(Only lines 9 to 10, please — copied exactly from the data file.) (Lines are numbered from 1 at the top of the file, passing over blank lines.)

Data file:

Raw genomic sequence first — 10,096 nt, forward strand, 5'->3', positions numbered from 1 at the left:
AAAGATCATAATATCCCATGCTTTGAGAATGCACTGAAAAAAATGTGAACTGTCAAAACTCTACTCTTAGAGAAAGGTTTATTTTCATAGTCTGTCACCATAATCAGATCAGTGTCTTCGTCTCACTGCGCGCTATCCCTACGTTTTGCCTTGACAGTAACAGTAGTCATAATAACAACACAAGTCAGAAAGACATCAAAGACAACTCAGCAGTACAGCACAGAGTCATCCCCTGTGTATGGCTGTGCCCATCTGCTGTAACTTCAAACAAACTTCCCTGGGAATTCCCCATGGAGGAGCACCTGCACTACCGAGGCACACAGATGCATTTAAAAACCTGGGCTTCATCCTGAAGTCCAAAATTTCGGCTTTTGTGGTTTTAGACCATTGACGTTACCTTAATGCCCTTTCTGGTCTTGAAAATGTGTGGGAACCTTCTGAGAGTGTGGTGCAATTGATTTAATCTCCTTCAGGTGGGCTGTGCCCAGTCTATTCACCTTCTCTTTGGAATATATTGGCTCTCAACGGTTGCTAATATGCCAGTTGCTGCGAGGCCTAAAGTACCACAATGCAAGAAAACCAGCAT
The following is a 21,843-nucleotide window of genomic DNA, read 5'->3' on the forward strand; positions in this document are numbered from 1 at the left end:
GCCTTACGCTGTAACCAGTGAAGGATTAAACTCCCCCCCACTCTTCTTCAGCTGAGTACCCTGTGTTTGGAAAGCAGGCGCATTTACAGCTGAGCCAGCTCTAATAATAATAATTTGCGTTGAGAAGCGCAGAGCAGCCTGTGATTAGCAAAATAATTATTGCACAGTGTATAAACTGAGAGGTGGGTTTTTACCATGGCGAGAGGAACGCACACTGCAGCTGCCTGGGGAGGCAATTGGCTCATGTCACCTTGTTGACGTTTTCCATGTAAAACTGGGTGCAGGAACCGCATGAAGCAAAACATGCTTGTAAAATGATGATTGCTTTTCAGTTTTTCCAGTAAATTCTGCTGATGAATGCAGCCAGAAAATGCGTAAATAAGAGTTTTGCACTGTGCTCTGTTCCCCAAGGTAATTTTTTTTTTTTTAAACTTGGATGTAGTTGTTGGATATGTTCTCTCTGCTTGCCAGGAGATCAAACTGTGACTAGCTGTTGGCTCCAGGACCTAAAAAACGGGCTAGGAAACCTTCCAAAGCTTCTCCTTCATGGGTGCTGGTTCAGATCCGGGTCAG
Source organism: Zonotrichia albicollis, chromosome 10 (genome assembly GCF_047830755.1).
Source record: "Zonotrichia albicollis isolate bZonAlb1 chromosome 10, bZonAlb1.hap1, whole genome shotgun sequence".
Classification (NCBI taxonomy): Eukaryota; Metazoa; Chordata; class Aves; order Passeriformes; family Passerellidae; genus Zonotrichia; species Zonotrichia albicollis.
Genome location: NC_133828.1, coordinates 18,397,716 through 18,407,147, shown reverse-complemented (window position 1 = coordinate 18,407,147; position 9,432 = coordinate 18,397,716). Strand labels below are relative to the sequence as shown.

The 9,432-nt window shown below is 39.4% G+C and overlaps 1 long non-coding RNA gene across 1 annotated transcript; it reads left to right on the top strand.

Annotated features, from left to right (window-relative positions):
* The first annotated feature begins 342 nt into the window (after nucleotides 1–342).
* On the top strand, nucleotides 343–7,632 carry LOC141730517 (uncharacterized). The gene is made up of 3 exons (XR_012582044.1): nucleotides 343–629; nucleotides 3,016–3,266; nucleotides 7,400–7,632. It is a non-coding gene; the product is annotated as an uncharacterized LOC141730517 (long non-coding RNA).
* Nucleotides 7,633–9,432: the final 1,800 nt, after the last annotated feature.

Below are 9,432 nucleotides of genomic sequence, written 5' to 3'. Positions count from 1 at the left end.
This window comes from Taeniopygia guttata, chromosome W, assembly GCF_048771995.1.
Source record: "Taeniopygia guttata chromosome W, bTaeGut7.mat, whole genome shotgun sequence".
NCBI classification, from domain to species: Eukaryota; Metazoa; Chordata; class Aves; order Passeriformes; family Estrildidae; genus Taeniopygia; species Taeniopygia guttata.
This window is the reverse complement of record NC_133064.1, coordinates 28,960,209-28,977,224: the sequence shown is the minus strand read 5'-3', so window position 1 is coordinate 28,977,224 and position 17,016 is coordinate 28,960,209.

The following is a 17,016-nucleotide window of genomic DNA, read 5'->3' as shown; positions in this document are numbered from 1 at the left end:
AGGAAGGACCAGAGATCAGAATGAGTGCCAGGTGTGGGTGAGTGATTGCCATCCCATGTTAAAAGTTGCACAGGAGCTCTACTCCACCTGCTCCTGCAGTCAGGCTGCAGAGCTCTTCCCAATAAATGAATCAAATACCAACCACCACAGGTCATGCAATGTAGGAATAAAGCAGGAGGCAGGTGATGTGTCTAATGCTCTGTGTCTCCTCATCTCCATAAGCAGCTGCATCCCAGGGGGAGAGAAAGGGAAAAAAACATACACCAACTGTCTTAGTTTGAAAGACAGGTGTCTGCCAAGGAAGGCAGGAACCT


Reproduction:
The 9,432-nt window shown below is 39.4% G+C and overlaps 1 long non-coding RNA gene across 1 annotated transcript; it reads left to right on the top strand.

Annotated features, from left to right (window-relative positions):